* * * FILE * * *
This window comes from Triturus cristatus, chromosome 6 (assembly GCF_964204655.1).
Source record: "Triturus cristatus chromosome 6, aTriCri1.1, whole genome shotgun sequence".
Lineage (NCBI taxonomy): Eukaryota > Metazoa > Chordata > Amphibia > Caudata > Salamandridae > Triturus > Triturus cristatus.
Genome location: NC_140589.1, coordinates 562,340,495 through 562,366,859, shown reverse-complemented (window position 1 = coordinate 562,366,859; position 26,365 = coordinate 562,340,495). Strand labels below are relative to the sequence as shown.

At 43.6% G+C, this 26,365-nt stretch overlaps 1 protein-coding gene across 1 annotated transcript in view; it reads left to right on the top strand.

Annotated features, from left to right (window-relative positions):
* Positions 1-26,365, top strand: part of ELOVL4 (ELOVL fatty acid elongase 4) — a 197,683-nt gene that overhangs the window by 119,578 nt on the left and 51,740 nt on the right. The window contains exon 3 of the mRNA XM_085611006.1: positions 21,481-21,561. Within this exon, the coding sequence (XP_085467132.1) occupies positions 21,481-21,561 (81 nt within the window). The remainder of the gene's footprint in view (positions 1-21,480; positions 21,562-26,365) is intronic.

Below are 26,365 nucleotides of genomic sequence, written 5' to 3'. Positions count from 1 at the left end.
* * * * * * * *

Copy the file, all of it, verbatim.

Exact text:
This window comes from Triturus cristatus, chromosome 6 (assembly GCF_964204655.1).
Source record: "Triturus cristatus chromosome 6, aTriCri1.1, whole genome shotgun sequence".
Lineage (NCBI taxonomy): Eukaryota > Metazoa > Chordata > Amphibia > Caudata > Salamandridae > Triturus > Triturus cristatus.
Genome location: NC_140589.1, coordinates 562,340,495 through 562,366,859, shown reverse-complemented (window position 1 = coordinate 562,366,859; position 26,365 = coordinate 562,340,495). Strand labels below are relative to the sequence as shown.

At 43.6% G+C, this 26,365-nt stretch overlaps 1 protein-coding gene across 1 annotated transcript in view; it reads left to right on the top strand.

Annotated features, from left to right (window-relative positions):
* Positions 1-26,365, top strand: part of ELOVL4 (ELOVL fatty acid elongase 4) — a 197,683-nt gene that overhangs the window by 119,578 nt on the left and 51,740 nt on the right. The window contains exon 3 of the mRNA XM_085611006.1: positions 21,481-21,561. Within this exon, the coding sequence (XP_085467132.1) occupies positions 21,481-21,561 (81 nt within the window). The remainder of the gene's footprint in view (positions 1-21,480; positions 21,562-26,365) is intronic.

Below are 26,365 nucleotides of genomic sequence, written 5' to 3'. Positions count from 1 at the left end.